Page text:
- The Trail to Treasure should be expandable over time, implemented in phases. Other entities and interested groups would be able to build upon and supplement the trail user’s experience.
New Orleans Creole Restaurant has an upcoming event this Sunday that will present the music of Art Blakey and his famed band The Jazz Messengers. Beginning at 8:00 pm, the ensemble will play music from the Jazz Messengers’ 50-year history.
“Drummer Art Blakey was at the forefront of the bebop movement of the 1940’s and ‘50’s in New York. The Jazz Messengers, first formed by Blakey in 1947, quickly became a proving ground for most of the major names in jazz in the last 50 years. Keith Jarrett, Wynton & Branford Marsalis, Horace Silver, Kevin Eubanks (of the Tonight Show), Kenny Garrett, Freddie Hubbard, Wayne Shorter and scores of other influential musicians were members of The Jazz Messengers at one time or another and gained from Blakey’s tutelage. Blakey, also known as Abdullah Ibn Buhaina after his conversion to Islam in the late 1940’s, recorded over 130 albums as a leader in his lengthy career as a bandleader and drummer.” (source)
When: Sunday, May 30th
Music begins at 8:00pm with a second seating at 9:30pm
Where: New Orleans Creole Restaurant, 114 First Avenue South
Price: Admission is $10.00 and reservations are strongly recommended as seating is limited. For reservations, call (206) 622-2563.
Back in March I had the opportunity to walk with the Mayor on his Pioneer Square walking tour. It just so happened that I was scheduled to walk with him on the stretch of street where I live and pointed out a few concerns that residents and businesses had. One of the problems that he paid specific attention to was the boarded up Metropole building. If you’re interested in reading a history of the building, check out this article.
Here’s what the building originally looked like:
Here’s what the building looked like before the fire:
Here’s what it looked like when we moved in to the neighborhood:
Here’s what it looked like when they tried to add some donated art:
Mayor McGinn in front of the Metropole building:
And here’s what it looks like this week:
I talked to the managers of the building who said that working with the ad agency to add the posters was a decision that they made not only to recoup some costs from the building sitting empty for the past 3 years, but more because they wanted to support their local sports team. The Sounders FC posters were planned to remain up for two weeks as part of a marketing campaign the Sounders are running, after which the owners were thinking about replacing them with SAM posters throughout the rest of the summer.
According to the Sounders Marketing Team, they weren’t aware of the rules in Pioneer Square regarding an approval process for signage through the historic preservation board and are now working with the owners and the ad agency to remove the posters until they can go through the proper channels.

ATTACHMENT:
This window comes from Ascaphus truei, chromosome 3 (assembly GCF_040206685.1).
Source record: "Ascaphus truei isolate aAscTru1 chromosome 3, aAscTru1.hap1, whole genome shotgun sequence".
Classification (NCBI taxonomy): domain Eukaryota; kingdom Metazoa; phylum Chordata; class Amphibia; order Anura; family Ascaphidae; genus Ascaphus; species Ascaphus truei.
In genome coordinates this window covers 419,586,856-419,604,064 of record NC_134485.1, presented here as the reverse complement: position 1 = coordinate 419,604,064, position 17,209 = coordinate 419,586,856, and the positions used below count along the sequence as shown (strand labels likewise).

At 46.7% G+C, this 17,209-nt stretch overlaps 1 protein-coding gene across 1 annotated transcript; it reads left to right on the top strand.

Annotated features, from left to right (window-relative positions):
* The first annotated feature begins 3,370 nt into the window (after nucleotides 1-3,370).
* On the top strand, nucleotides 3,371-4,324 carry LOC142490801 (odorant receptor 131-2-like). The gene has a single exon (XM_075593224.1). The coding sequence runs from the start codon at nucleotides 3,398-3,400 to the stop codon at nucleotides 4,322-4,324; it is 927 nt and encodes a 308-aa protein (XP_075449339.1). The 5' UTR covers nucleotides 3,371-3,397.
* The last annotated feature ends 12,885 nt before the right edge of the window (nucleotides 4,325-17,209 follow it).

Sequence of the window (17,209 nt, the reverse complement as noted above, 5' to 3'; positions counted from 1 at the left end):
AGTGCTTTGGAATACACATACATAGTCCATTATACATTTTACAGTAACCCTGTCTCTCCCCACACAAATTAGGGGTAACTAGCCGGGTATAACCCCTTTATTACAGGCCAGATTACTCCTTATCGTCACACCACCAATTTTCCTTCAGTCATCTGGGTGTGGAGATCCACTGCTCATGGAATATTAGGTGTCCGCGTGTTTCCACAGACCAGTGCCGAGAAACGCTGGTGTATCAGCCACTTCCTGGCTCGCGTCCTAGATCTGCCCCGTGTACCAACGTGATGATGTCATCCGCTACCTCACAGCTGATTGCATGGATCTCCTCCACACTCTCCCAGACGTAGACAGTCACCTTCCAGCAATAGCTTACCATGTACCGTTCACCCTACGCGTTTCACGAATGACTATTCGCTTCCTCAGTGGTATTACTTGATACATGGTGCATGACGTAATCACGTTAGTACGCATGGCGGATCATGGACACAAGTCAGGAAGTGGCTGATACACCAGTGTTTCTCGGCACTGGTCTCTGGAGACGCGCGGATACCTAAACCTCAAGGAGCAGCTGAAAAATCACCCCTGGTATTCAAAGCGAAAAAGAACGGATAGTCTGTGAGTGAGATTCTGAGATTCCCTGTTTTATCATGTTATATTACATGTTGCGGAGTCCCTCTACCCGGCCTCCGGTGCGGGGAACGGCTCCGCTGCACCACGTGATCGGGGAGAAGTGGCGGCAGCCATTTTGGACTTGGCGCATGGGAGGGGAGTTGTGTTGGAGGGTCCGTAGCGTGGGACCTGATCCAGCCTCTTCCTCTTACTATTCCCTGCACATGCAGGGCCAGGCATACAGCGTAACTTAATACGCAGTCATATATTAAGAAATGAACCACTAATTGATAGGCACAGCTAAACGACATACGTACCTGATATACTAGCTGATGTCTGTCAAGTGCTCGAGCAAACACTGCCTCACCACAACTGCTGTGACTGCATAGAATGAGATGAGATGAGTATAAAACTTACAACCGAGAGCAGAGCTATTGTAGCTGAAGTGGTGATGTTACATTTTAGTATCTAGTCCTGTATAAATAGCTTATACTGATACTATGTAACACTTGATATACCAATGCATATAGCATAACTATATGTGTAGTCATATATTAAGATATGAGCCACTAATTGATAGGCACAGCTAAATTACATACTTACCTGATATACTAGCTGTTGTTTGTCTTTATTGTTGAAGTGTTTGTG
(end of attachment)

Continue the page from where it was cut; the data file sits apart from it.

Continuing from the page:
After the Sounders posters come down, however, I discussed with the property manager the potential of painting the wood so that it looks like the businesses you want to open there once it’s renovated. This was done successfully in Columbia City as part of their revitalization and has the potential to do the same in Pioneer Square. The building, which has been undergoing insurance litigation for a little over three years now, may not find any resolution until around December of this year.
The owners of the building want to stress, however, that they want the Metropole building to be a successful part of the neighborhood and are happy to work with artists or groups who are willing to get involved in activating their “storefront.”
So – if you had a choice, which one would you prefer?
The International Sustainability Institute has been recognized by many groups and news organizations over the past year for their work to green up and activate Seattle’s alleys (see here, here, here, here, and here). They’ve collaborated with Feet First to have multiple “Nord Alley” parties (I think they’re on #VII?) and have hosted a variety of art displays.
They’re taking it to a whole new level, however, with their decision to host free showings of the 2010 soccer world cup matches in their alley. Occidental Square Park has become the place to celebrate soccer due to the Sounders’ March to the Match, which happens up to 2 hours before game time and fills the park with obnoxious green horns and the chants of thousands of fans.
According to their flyer, “this month-long series of screenings aims to bring together our own Sounders fans and devotees of the world’s favorite sport. Communities from across the globe will bring food carts and culture to Occidental Park.”
Because the games will be broadcast live, ISI has decided to show 1 game daily at 11:30am (as the other two are at 4:30am and 7:30am). If there is a game that you want to see in the 4:30am or 7:30am slot, however, they are open to either doing a showing at 7:30am (if you can organize a group large enough to make it worth it), or if there is enough demand, they will record a 4:30am/7″30am game that may be considered a “more important” game and will show it at the 11:30am slot.
Although these are FREE and open to the public, ISI is also inviting groups from the Greater Seattle Area to set up a specific game that they may want to come to. They are willing to help groups arrange:
- Special appearances by the Sounders
- Permits for an on-site vendor
- Permits for any on-site fundraising activites
- Booths hosted by your local business or community group
For more information on the showings or to sign your group up for a specific game showing, contact Nikki Somers at 381-1630 or email Nikki@ISISeattle.org or Mary Turla at firstname.lastname@example.org. To see a flyer of the event, click here.
Friday, June 11, 2010
Uruguay v France
Saturday, June 12, 2010
England v USA
Sunday, June 13, 2010
Serbia v Ghana
Monday, June 14, 2010
Italy v Paraguay
Tuesday, June 15, 2010
Brazil v North Korea
Wednesday, June 16, 2010
South Africa v Uruguay
Thursday, June 17, 2010
Argentina v South Korea
Friday, June 18, 2010
England v Algeria
Saturday, June 19, 2010
Cameroon v Denmark
Sunday, June 20, 2010
Brazil v Ivory Coast
Monday, June 21, 2010
Spain v Honduras
*On days when matches are played concurrently, demand will determine match selected for viewing
*Tuesday, June 22, 2010
Nigeria v South Korea
Greece v Argentina
*Wednesday, June 23, 2010
Ghana v Germany
Australia v Serbia
*Thursday, June 24, 2010
Denmark v Japan